When should I enrol my child in secondary school?

Students move on to secondary school when they have finished Year 8, usually when they are 13 (although some will be younger or older).

If your child is going on to your local state secondary school, you can enrol them during Year 8.

If you want them to go to a private or state integrated school, check with the school well ahead of time to find out about their enrolling process and timing. Some schools might have long waiting lists, and you could have to apply years in advance to get a place.

If you want your child to go to a zoned school outside of your area, check with the school about the timing and application process.

Zoning

Zoning means:

  • Children who live in the school’s area (the zone) are guaranteed a place at their local school.
  • If the school has extra places, children who live outside the zone can apply for those places.
  • If the school has zoning you need to give an address within this zone when you apply to enrol your child. This must be your usual place of residence. If the school finds that you have given false information, they may cancel your child’s enrolment.

Not all schools have zoning.

To see if a school has an enrolment zone and whether you live within that go to the find a school tool on the education counts website, type in a school or address and search. You can then choose to see the enrolment zone in place for that school or address.

What if I want to enrol my child at a school, but I’m not in their zone?

Each year, schools are required to put a notice in a local newspaper saying:

  • how many out-of-zone places are likely to be available
  • the closing date for applications for these places
  • any ballot dates for out-of-zone places.

However, you can contact a school at any time to ask about zoning and have them send you an enrolment pack which will have important dates.

How does the application process work?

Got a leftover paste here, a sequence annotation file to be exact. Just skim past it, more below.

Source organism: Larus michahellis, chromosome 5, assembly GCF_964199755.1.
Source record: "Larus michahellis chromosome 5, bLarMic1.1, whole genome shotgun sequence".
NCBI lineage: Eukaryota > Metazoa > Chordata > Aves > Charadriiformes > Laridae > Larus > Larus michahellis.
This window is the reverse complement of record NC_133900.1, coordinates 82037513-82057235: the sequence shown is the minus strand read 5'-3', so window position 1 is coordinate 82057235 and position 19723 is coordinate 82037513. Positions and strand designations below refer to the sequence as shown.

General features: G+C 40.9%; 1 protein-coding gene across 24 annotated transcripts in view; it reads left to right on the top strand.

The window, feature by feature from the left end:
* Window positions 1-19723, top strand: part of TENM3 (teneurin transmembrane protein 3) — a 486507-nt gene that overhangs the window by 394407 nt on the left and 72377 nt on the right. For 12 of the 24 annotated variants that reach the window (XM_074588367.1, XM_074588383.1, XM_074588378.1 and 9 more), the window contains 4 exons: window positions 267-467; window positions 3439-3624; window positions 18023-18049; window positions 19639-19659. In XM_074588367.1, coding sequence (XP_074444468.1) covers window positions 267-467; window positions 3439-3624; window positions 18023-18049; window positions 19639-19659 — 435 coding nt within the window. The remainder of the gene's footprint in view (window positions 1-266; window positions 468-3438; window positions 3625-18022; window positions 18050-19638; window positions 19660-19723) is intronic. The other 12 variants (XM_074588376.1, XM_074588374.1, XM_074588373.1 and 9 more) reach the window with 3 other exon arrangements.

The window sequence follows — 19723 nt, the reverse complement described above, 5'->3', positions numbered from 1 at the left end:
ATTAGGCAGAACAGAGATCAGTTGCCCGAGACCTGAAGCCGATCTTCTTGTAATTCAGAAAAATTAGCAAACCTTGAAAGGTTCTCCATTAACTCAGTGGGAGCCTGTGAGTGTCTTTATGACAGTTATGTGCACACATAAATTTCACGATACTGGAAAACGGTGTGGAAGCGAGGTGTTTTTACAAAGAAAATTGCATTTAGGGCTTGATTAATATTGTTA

Applicants are accepted in this order:

  • First priority must be given to any applicant who is accepted for enrolment in a special programme run by the school.
  • Second priority must be given to any applicant who is the sibling of a current student of the school.
  • Third priority must be given to any student who is the sibling of a former student of the school.
  • Fourth priority must be given to any applicant who is a child of a former student of the school.
  • Fifth priority must be given to any applicant who is either a child of an employee of the board of the school or a child of a member of the board of the school.
  • Sixth priority must be given to all other applicants.

If the board receives fewer applications than there are places available all applicants will be enrolled. If the school receives more applications than there are positions the school will hold a ballot.Within 3 school days of the ballot happening, the school must post letters informing applicants of the outcome of the ballot.

Successful applicants then have 14 days to confirm they accept or reject the offer of a place. If they don’t respond within that period, the place will be offered to the first person on the waiting list established by the ballot.

How do I enrol my child?

Get enrolment forms and instructions from the school. Either go to the school’s website, or phone to ask for the forms and information.

Try to visit the school with your child before they start their first term. This will help them get familiar with the school, and getting there and home again. If your secondary school has an orientation day for new students, encourage your child to go so they can meet teachers and other students before they start.

What do they need when they start?

Most schools will provide a list of everything new students need to bring, including stationery supplies. If you don’t have a list, check with the school for what they want students to bring.

Most secondary schools have a compulsory uniform, and in many schools this includes physical education (PE) gear. If the uniform cost is an issue for you, check with the school, as parent groups often run second-hand uniform schemes.

To get things off to a good start, and reduce stress, have everything ready for your child’s first day.

Don’t forget breakfast and lunch. Nutritious meals will help your child learn better, and stay alert and healthy.

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